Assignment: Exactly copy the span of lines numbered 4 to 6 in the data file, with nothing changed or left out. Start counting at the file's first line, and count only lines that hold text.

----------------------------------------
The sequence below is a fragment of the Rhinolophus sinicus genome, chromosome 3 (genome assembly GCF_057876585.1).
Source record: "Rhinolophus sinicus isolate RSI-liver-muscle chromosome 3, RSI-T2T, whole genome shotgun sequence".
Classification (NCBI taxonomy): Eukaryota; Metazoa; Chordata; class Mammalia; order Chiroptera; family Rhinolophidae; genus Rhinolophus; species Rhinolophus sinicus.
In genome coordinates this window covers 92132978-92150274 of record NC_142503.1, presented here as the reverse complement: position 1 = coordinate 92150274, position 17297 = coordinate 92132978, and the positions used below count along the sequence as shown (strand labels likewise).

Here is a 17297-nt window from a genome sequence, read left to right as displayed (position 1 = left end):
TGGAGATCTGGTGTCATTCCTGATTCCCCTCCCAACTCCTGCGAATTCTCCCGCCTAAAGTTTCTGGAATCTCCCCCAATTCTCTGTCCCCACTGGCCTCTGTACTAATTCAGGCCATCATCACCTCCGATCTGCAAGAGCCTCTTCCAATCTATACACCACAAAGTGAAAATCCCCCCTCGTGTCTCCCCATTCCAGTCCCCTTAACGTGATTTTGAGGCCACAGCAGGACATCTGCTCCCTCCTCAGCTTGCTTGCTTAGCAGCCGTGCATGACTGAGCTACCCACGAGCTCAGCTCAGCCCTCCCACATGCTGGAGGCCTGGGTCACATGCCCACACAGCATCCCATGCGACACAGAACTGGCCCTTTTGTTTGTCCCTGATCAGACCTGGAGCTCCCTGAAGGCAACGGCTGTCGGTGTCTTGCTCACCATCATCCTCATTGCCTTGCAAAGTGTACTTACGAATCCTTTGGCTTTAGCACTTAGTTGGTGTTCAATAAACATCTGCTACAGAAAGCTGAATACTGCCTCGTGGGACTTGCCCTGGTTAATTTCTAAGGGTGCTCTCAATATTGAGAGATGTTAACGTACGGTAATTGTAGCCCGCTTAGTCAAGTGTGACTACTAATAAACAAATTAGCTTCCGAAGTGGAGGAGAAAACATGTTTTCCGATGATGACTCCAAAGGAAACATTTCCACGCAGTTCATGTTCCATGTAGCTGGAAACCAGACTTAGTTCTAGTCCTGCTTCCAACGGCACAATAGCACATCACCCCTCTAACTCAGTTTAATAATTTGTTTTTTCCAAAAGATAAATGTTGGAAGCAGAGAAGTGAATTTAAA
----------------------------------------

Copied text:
In genome coordinates this window covers 92132978-92150274 of record NC_142503.1, presented here as the reverse complement: position 1 = coordinate 92150274, position 17297 = coordinate 92132978, and the positions used below count along the sequence as shown (strand labels likewise).

Here is a 17297-nt window from a genome sequence, read left to right as displayed (position 1 = left end):
TGGAGATCTGGTGTCATTCCTGATTCCCCTCCCAACTCCTGCGAATTCTCCCGCCTAAAGTTTCTGGAATCTCCCCCAATTCTCTGTCCCCACTGGCCTCTGTACTAATTCAGGCCATCATCACCTCCGATCTGCAAGAGCCTCTTCCAATCTATACACCACAAAGTGAAAATCCCCCCTCGTGTCTCCCCATTCCAGTCCCCTTAACGTGATTTTGAGGCCACAGCAGGACATCTGCTCCCTCCTCAGCTTGCTTGCTTAGCAGCCGTGCATGACTGAGCTACCCACGAGCTCAGCTCAGCCCTCCCACATGCTGGAGGCCTGGGTCACATGCCCACACAGCATCCCATGCGACACAGAACTGGCCCTTTTGTTTGTCCCTGATCAGACCTGGAGCTCCCTGAAGGCAACGGCTGTCGGTGTCTTGCTCACCATCATCCTCATTGCCTTGCAAAGTGTACTTACGAATCCTTTGGCTTTAGCACTTAGTTGGTGTTCAATAAACATCTGCTACAGAAAGCTGAATACTGCCTCGTGGGACTTGCCCTGGTTAATTTCTAAGGGTGCTCTCAATATTGAGAGATGTTAACGTACGGTAATTGTAGCCCGCTTAGTCAAGTGTGACTACTAATAAACAAATTAGCTTCCGAAGTGGAGGAGAAAACATGTTTTCCGATGATGACTCCAAAGGAAACATTTCCACGCAGTTCATGTTCCATGTAGCTGGAAACCAGACTTAGTTCTAGTCCTGCTTCCAACGGCACAATAGCACATCACCCCTCTAACTCAGTTTAATAATTTGTTTTTTCCAAAAGATAAATGTTGGAAGCAGAGAAGTGAATTTAAA